Two Test ‘students’ excel as they seek to rebuild careers
by David Harris
Barath and Brathwaite who have played 15 and nine Test matches respectively, became the first Test cricketers to be enrolled at the HPC when they were included among the new group of students in June this year. West told Barbados TODAY he was happy with the determination showed by the two cricketers during their stay at the HPC.
“They are senior cricketers having played at the highest level but Adrian and Kraigg have shown determination that has made them model students during their stint at the HPC. They enjoyed the opportunity to practise regularly and are now ready to play cricket at all levels.
“Adrian really impressed me with the way he went about getting the help and the information required to help him take his game back to where it was before. He played in the Caribbean Premier League while with the HPC and displayed a bit more confidence. I am hoping Adrian can perform well for Trinidad next year and implement some of skills he has learned here,” West said.
The coach described Brathwaite as a batsman with exceptional powers of concentration. West said the 20-year-old batsman had improved that aspect of his batting even more.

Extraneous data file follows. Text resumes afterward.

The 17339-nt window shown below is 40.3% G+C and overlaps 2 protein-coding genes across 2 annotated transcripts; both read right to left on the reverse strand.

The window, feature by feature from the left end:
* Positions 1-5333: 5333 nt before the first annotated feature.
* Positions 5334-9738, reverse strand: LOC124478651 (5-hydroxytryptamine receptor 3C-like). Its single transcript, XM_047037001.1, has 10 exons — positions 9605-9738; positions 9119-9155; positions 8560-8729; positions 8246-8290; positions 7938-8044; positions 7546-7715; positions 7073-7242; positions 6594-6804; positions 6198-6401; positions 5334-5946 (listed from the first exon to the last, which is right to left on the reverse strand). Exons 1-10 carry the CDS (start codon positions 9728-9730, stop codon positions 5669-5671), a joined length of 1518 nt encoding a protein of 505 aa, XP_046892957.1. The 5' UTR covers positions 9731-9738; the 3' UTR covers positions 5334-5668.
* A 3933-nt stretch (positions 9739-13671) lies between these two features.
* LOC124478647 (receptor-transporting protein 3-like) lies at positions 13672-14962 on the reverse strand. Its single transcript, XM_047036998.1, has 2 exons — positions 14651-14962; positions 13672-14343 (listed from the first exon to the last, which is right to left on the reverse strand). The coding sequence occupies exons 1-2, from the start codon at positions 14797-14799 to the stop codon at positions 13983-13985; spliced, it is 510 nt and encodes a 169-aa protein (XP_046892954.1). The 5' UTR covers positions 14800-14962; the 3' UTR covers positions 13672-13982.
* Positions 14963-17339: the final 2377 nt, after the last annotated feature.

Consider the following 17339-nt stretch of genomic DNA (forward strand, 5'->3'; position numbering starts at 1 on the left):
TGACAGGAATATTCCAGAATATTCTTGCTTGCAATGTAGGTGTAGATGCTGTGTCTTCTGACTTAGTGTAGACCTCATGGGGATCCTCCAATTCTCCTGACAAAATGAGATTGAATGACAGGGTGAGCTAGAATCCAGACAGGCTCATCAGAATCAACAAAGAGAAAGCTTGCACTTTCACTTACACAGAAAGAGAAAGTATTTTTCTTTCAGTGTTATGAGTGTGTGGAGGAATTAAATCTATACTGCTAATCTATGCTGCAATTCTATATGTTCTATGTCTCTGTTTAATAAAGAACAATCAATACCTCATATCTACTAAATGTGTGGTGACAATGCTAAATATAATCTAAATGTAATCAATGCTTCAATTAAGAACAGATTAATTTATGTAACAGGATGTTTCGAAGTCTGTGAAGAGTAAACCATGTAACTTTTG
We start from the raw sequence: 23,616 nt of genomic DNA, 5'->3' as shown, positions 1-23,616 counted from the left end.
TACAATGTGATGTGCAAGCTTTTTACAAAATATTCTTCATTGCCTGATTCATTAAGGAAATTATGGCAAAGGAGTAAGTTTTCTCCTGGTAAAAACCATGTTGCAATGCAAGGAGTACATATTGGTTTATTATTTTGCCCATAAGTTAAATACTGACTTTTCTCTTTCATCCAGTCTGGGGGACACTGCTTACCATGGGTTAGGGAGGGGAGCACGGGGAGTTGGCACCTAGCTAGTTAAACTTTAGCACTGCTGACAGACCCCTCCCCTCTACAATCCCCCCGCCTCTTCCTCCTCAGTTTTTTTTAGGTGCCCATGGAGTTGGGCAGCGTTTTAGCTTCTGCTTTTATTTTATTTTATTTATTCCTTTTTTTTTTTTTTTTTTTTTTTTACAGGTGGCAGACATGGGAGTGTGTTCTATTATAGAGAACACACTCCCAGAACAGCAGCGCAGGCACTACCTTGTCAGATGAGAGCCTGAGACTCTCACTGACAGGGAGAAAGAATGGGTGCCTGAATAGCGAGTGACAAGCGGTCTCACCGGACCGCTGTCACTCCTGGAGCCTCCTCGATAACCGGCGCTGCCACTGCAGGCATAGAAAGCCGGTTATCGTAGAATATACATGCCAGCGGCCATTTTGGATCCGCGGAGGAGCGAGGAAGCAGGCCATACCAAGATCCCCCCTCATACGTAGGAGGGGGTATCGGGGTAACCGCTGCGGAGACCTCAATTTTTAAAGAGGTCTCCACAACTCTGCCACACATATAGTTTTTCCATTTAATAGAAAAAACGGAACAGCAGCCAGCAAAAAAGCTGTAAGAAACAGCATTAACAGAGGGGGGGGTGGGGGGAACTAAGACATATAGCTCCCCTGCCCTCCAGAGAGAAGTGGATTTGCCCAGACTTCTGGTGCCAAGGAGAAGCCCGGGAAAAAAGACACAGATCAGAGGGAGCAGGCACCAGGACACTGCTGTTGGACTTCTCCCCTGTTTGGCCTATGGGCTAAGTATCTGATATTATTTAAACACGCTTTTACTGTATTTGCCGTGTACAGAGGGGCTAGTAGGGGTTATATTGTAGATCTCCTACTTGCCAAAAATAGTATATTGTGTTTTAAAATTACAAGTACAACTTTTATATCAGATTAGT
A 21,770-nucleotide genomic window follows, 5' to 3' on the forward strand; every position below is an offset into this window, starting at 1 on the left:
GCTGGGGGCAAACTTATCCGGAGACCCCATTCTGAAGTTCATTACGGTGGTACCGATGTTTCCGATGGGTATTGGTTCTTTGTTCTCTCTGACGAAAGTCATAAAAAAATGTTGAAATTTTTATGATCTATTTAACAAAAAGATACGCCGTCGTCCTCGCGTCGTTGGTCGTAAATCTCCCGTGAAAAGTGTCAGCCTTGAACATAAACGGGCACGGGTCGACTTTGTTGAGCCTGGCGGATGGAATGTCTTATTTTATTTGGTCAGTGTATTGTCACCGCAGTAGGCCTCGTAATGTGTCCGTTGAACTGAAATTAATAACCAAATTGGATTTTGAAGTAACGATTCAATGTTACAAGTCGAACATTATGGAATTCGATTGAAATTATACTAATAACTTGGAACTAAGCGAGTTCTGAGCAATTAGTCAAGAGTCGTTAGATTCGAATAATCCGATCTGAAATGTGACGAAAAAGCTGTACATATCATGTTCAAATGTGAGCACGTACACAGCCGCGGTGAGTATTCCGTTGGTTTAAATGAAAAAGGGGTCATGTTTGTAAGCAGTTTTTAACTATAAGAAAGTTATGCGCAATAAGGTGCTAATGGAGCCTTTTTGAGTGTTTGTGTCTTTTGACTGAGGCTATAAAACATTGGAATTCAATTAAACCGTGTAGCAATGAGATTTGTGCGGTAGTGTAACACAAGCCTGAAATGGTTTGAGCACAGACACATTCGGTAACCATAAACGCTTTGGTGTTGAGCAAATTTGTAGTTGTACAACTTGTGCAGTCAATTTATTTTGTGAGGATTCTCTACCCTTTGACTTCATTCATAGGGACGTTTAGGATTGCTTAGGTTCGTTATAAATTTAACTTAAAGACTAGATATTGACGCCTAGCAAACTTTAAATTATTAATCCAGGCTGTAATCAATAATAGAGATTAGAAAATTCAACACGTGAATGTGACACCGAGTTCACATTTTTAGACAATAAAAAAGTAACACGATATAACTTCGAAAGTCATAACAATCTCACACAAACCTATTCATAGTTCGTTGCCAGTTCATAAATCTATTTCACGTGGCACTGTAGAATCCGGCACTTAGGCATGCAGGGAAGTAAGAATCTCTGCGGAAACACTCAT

“In all of his sessions at the HPC his batting has not changed. He has sought to improve on his strong areas. Kraigg is going to India with the A team and I am sure he will display all that he has learnt at the HPC during that tour,” West told Barbados TODAY.
Barath, 23, had a sensational start to his Test career against Australia at Brisbane in 2009, when at the age of 19 he scored century on debut to become the youngest West Indian cricketer to reach that achievement.
Since his historic debut, Barath’s batting has declined because of poor shot selection. In 15 Test matches he has made 657 runs at 23.46. This year he was dropped from the Trinidad and Tobago team during the regional first-class season and was recommended to the HPC by his national cricket association.
Brathwaite attracted national attention with his heavy appetite for runs while he was a student at primary school. He continued to made a significant number of runs at all levels of domestic cricket and was elevated to the West Indies team to play against Pakistan at Warner Park, St. Kitts, in 2009.
The going has been rough for the young batsman at the highest level of the game, he has been dismissed several times playing across the line in Test cricket and has scored 362 runs in his nine Test matches.
This year he was the leading batsman for Barbados during the regional first-class season scoring over 500 runs. Despite his performance the Barbados Cricket Association recommended that he too be enrolled at the HPC.